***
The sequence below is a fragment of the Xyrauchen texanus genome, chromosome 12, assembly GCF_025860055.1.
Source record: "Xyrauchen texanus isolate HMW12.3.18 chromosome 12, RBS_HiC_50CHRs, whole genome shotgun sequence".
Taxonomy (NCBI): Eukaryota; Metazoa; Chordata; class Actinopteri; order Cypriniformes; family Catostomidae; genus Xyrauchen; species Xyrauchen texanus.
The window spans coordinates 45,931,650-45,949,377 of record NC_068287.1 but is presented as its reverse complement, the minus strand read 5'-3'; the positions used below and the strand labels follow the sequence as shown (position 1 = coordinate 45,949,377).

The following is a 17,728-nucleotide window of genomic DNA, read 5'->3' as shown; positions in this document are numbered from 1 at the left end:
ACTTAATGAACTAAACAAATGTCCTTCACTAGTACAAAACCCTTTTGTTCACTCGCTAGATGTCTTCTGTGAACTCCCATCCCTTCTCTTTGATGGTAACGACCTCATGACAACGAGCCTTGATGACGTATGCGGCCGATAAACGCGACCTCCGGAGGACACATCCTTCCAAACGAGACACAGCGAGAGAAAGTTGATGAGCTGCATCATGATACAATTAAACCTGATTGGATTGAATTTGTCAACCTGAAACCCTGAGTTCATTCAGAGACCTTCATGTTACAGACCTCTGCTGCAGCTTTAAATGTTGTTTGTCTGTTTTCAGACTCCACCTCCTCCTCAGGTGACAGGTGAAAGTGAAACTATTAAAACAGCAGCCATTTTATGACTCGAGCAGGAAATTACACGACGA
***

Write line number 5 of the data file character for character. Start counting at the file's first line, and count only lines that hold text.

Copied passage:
The following is a 17,728-nucleotide window of genomic DNA, read 5'->3' as shown; positions in this document are numbered from 1 at the left end: